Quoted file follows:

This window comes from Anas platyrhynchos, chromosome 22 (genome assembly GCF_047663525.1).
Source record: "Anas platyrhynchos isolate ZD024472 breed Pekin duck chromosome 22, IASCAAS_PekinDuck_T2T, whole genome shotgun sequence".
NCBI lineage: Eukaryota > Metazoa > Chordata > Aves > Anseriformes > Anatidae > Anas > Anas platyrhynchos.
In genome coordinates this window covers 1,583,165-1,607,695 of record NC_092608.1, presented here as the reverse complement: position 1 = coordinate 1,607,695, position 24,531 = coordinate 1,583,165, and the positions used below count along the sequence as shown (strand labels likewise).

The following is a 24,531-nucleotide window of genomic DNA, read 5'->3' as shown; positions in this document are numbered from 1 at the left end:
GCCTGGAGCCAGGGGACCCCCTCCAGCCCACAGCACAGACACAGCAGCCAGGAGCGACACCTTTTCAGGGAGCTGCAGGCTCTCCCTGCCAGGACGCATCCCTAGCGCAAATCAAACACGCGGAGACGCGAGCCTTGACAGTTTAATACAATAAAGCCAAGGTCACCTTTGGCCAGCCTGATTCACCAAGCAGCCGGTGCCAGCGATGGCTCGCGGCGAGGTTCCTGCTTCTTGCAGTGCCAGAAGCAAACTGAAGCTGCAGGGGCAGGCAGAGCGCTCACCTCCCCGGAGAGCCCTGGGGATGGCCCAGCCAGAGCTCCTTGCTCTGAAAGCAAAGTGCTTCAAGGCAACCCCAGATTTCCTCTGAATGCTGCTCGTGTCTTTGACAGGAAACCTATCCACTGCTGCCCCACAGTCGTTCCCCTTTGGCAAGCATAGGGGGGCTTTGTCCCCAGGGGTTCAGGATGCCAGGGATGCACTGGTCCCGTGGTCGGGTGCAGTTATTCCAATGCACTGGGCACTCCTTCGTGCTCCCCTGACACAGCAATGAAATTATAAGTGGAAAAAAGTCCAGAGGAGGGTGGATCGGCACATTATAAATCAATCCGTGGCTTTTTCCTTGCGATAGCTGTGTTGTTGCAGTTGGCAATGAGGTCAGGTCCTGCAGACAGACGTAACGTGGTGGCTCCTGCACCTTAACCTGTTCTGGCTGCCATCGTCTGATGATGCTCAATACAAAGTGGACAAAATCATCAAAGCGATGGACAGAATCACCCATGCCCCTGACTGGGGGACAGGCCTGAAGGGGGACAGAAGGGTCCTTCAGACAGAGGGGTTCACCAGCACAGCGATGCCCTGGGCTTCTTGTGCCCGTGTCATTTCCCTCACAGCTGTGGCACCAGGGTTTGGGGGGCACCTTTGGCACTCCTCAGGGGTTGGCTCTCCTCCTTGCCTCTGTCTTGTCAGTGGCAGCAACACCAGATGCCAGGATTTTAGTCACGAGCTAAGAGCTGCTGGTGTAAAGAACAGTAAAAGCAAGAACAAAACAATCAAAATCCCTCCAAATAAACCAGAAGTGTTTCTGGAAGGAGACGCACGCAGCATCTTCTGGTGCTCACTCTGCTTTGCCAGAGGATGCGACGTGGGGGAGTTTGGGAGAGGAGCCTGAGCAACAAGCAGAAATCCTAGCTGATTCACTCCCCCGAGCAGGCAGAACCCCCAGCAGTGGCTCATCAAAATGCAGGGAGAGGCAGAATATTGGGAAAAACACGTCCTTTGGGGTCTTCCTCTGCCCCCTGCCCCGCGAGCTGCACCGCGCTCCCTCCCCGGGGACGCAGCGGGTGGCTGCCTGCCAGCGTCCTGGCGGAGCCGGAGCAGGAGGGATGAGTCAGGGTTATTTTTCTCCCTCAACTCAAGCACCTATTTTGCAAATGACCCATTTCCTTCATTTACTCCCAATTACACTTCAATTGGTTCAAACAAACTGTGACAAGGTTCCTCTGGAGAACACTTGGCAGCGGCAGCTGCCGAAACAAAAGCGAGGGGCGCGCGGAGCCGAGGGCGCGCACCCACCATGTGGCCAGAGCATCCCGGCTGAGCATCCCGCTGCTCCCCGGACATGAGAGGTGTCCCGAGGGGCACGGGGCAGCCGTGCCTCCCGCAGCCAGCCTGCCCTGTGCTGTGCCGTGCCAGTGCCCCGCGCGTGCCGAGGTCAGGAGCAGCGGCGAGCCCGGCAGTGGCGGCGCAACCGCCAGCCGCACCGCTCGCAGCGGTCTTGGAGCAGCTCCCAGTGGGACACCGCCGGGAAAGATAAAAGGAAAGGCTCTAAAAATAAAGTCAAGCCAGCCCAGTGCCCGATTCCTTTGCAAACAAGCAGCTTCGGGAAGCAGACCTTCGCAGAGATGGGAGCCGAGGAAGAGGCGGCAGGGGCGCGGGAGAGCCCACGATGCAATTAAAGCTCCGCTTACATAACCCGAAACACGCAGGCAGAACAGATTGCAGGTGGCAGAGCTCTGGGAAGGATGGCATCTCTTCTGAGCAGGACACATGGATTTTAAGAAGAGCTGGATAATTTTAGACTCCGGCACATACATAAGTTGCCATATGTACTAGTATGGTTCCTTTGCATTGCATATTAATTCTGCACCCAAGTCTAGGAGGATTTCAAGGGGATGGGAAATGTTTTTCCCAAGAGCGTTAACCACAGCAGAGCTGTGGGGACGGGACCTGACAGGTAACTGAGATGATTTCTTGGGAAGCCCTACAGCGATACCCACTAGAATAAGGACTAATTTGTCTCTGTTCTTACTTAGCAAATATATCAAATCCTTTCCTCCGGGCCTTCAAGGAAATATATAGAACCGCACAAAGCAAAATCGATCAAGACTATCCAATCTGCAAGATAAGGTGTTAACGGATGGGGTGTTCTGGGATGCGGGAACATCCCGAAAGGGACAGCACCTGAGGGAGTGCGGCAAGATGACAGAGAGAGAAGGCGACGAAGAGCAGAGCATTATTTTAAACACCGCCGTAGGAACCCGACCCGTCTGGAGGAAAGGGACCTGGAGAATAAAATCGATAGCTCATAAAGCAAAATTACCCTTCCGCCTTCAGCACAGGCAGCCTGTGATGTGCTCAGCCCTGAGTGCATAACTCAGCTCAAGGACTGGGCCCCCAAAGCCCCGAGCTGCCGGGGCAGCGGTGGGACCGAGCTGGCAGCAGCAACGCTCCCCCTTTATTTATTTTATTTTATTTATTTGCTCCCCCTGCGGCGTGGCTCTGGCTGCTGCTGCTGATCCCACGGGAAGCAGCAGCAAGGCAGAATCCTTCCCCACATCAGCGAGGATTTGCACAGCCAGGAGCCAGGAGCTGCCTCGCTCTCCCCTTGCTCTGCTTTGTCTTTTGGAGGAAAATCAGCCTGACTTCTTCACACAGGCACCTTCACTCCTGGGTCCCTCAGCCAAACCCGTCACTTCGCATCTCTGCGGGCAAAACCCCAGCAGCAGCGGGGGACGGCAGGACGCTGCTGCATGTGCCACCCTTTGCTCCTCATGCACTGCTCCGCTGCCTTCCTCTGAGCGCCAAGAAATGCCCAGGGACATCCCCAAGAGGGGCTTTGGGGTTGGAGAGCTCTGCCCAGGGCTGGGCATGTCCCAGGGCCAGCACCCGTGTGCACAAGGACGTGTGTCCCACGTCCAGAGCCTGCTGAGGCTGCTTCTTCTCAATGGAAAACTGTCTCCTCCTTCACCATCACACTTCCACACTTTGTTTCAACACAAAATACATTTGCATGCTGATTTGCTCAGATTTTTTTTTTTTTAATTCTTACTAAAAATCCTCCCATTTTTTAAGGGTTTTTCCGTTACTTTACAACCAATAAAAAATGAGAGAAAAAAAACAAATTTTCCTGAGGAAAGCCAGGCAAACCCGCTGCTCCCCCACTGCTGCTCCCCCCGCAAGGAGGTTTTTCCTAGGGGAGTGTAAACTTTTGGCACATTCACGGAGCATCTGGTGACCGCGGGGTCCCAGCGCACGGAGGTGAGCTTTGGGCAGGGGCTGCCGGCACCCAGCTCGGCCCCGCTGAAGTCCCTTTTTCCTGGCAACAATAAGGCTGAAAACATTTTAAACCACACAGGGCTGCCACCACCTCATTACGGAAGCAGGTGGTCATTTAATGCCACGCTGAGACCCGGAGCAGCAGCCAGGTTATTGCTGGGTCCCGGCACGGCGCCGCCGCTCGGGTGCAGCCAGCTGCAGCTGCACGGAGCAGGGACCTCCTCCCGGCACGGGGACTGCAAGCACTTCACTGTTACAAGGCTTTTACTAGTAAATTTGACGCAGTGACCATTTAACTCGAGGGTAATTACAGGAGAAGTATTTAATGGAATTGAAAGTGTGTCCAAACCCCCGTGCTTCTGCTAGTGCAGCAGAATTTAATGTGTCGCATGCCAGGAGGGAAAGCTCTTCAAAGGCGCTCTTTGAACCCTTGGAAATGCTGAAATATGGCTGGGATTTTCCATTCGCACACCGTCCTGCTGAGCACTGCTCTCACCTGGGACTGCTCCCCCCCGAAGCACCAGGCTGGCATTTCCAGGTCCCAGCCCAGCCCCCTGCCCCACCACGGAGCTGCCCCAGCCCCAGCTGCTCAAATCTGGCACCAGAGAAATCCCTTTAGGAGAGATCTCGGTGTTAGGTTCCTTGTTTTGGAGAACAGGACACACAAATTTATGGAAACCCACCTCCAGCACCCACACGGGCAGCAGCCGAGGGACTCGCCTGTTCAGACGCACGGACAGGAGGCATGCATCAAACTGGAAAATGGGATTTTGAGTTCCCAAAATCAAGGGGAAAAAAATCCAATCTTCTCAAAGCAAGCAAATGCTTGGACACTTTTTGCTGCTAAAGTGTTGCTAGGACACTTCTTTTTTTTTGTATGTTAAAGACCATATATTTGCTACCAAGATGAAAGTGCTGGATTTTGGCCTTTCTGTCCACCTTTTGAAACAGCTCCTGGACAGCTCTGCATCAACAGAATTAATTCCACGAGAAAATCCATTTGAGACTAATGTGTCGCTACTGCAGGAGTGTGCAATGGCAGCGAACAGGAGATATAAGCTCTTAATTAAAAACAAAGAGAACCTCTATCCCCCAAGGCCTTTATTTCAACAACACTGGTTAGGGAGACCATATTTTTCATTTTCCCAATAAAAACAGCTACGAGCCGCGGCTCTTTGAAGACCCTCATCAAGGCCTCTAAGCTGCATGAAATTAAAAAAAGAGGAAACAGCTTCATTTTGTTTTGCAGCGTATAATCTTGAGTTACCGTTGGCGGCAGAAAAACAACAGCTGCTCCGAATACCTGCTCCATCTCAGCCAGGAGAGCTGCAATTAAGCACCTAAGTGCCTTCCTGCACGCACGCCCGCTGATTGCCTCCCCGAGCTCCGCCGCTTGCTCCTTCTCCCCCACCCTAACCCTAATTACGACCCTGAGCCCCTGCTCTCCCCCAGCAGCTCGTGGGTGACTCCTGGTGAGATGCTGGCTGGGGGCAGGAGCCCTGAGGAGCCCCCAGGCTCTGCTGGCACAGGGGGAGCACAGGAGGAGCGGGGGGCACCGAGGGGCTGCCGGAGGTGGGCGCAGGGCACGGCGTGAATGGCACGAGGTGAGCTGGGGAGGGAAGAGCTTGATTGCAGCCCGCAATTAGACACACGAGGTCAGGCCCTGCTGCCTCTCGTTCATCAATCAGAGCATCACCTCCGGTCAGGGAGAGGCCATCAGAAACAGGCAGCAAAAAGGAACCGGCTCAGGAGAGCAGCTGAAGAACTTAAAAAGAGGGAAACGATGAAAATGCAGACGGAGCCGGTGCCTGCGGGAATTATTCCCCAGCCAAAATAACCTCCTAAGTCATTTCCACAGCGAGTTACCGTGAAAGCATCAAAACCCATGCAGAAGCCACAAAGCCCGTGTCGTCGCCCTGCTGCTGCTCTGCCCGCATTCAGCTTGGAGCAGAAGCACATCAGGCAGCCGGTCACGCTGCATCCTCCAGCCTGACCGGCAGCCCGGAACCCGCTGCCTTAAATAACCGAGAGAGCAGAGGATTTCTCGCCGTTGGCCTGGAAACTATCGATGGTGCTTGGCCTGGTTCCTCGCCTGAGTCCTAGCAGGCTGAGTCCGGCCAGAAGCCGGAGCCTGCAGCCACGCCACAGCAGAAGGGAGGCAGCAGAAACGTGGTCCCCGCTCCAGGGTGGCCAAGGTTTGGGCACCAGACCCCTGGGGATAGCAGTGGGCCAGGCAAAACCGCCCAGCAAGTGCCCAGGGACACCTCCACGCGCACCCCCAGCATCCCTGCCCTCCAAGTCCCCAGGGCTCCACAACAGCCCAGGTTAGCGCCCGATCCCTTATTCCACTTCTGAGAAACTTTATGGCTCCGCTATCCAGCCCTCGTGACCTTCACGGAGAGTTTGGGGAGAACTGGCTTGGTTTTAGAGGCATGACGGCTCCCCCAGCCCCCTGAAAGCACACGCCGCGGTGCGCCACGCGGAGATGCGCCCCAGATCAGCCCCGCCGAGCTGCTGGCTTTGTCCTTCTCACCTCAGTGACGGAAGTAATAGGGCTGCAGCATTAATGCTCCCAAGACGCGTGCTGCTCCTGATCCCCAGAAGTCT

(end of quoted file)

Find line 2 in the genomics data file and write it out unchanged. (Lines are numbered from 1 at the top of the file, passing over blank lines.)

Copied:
Source record: "Anas platyrhynchos isolate ZD024472 breed Pekin duck chromosome 22, IASCAAS_PekinDuck_T2T, whole genome shotgun sequence".